The first one of Dylan’s songs that made me tilt my head toward the speakers like the RCA Victor dog was 1964’s “All I Really Want To Do.” Raised on American Pop Standards, Billy Joel, and the rest of the commercial FM radio hit-making machine, this song was simply the oddest, funniest, saddest, worst, and most brilliant composition I’d heard in my life up to that point. Because of the way my parents reacted to the acceptance speech Dylan delivered at the 1991 Grammy Awards after Jack Nicholson presented him with a Lifetime Achievement Award, I was curious to purchase (for five-dollars in a bargain bin at Nobody Beats The Wiz in Carle Place, Long Island) a Bob Dylan’s Greatest Hits cassette. ”He’s drunk!” my parents howled disapprovingly at the television. ”Andrew,” they conceded, “you can’t understand how sad it is, a man who was so smart! Look at what drinking and drugs and the 60’s did to him!” I was enthralled, loved every word, and especially the long pauses. It was the first time I’d seen him in action, heard him speak, or heard him do anything, for that matter, and from my perspective there couldn’t have been a more perfect introduction. He was strange, pulsing at the podium with something I never yet witnessed from a person, and there began the study. Shortly after reading the liner notes of his Biograph boxed-set, which I owned just a few weeks later, I began rummaging through the bargain bins for Leonard Cohen, John Prine, David Allen Coe, Lou Reed, and Tom Waits cassettes, too—all of the “secret heroes.”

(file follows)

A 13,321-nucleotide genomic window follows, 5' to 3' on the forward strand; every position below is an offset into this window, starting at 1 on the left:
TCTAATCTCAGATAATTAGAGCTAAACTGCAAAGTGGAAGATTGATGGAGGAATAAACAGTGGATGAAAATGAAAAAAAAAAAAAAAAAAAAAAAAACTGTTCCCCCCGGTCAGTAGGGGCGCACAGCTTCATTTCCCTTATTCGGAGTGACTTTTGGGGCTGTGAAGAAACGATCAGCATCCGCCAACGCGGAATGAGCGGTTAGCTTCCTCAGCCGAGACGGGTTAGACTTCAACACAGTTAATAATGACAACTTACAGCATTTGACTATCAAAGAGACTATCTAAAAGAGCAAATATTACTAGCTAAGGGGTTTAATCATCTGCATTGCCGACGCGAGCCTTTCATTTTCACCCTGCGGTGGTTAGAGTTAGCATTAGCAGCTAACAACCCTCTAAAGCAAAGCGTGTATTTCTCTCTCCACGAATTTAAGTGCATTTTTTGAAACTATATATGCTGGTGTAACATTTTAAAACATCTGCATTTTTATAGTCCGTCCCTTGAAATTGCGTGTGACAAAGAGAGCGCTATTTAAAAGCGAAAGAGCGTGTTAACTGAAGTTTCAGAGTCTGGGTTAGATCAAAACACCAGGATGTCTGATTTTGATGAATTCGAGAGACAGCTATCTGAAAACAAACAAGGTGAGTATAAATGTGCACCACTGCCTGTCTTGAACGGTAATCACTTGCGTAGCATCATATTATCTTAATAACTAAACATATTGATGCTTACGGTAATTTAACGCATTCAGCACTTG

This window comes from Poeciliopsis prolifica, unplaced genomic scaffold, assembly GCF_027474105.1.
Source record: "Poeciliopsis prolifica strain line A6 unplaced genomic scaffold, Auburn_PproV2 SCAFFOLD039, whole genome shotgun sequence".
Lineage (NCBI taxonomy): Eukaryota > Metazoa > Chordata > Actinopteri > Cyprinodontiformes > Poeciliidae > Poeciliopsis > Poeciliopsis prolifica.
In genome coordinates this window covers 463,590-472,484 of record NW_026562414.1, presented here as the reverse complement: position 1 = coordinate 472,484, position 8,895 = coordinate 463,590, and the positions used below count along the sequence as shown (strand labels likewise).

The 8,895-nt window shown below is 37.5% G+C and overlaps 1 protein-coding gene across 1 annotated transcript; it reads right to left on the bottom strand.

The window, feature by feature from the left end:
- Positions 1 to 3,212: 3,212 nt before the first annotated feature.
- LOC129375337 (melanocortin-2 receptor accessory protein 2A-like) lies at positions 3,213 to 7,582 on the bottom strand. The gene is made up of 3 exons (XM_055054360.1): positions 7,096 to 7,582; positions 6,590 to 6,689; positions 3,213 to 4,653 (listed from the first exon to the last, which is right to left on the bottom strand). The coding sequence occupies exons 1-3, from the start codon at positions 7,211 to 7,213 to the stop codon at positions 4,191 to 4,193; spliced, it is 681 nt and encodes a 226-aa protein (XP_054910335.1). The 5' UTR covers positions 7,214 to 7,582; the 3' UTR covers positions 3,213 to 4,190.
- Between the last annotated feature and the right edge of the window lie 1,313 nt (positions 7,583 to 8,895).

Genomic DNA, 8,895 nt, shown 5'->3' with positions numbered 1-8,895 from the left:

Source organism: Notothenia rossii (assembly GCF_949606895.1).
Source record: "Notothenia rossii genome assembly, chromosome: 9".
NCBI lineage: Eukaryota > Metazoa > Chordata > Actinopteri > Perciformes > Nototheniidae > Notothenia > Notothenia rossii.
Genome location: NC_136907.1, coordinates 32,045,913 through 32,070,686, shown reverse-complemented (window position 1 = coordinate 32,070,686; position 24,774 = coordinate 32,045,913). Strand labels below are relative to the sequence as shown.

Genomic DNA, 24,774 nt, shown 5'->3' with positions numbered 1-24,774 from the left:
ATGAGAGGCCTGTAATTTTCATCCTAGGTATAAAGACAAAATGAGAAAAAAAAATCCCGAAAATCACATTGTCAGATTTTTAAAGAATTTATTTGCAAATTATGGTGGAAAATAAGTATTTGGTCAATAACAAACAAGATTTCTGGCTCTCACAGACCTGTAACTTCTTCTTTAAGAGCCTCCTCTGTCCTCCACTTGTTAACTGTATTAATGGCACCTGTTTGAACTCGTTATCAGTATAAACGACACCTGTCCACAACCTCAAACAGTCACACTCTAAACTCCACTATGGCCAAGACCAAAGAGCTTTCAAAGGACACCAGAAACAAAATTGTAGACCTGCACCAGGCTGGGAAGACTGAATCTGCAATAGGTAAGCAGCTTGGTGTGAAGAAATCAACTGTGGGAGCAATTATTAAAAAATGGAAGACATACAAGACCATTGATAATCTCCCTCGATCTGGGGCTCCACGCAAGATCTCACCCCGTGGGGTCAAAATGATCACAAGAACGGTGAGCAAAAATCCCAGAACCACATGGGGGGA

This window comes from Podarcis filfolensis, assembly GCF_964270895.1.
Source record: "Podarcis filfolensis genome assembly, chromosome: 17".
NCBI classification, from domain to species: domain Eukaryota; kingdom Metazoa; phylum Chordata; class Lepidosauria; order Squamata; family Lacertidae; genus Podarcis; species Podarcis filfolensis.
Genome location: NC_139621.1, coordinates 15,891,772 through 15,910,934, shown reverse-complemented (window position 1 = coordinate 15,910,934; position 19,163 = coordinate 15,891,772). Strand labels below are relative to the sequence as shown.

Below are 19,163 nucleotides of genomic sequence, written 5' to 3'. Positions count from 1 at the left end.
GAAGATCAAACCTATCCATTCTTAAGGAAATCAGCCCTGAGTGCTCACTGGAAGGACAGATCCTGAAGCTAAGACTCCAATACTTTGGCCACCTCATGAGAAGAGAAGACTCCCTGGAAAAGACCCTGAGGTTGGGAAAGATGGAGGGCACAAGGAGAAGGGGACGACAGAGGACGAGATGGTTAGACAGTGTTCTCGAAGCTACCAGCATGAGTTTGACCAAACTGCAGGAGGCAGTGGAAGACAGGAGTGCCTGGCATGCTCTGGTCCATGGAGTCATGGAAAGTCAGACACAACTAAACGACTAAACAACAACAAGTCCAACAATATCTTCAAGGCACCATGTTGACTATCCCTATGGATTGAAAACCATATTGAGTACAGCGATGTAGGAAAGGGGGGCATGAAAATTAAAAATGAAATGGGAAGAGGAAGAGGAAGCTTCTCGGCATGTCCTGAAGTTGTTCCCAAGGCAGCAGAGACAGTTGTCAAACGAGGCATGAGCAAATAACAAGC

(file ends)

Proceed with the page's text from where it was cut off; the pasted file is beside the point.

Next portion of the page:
Sinatra At The Sands With Count Basie And The Orchestra
This Exit: Songs from The American Popular Songbook are certainly what I’ve been listening to for the longest period of my life thus far, dating back as far as I can remember, and undoubtedly before that. My father, a singer who earned his degree in vocal studies from the prestigious Manhattan School of Music in 1970, always had Ella Fitzgerald, Tony Bennett, and Diane Schuur records playing in the house, among others, but Frank Sinatra was our favorite. On weekends, we’d listen to Jonathan Schwartz’s “Saturday With Sinatra” radio program—first on WNEW in New York, and then when it moved to WQEW—like it was a sporting event. (Mr. Schwartz still broadcasts every weekend from the studios in WNYC in New York City, and it hits everywhere else on XM satellite radio. I still listen to every show. Without Jonathan Schwartz telling me what the weather feels and looks like during the weekdays, the weather in New York City really doesn’t seem to be happening at all.) Sinatra’s most profound vocal contribution, according to my father, was in his phrasing. ”He sangs in a conversational tone,” he told me, “and that broke all the rules!” During Sinatra’s lifetime, he released a prolific sixty-six original albums, ten of them live recordings. Of all, and if we were forced to select only one, my father proclaims that Sinatra At The Sands With Count Basie And The Orchestra is the one to go into a cultural time capsule, and the best example of Sinatra the singer, the persona, the entertainer, and the myth. I second the selection, and it must be a testament to the artistry, cool, and permanence of this singer (and the singers of the American Popular Songbook, in general) that a son could span four decades (and counting) without once rejecting an interest in a music experience shared with his father since childhood. An additional note: Disc 2 of 2006’s 4-CD + 1 DVD “Sinatra: Vegas” boxed set contains the ornery, inebriated late show from this very same classic evening with the Count Basie Orchestra at The Sands.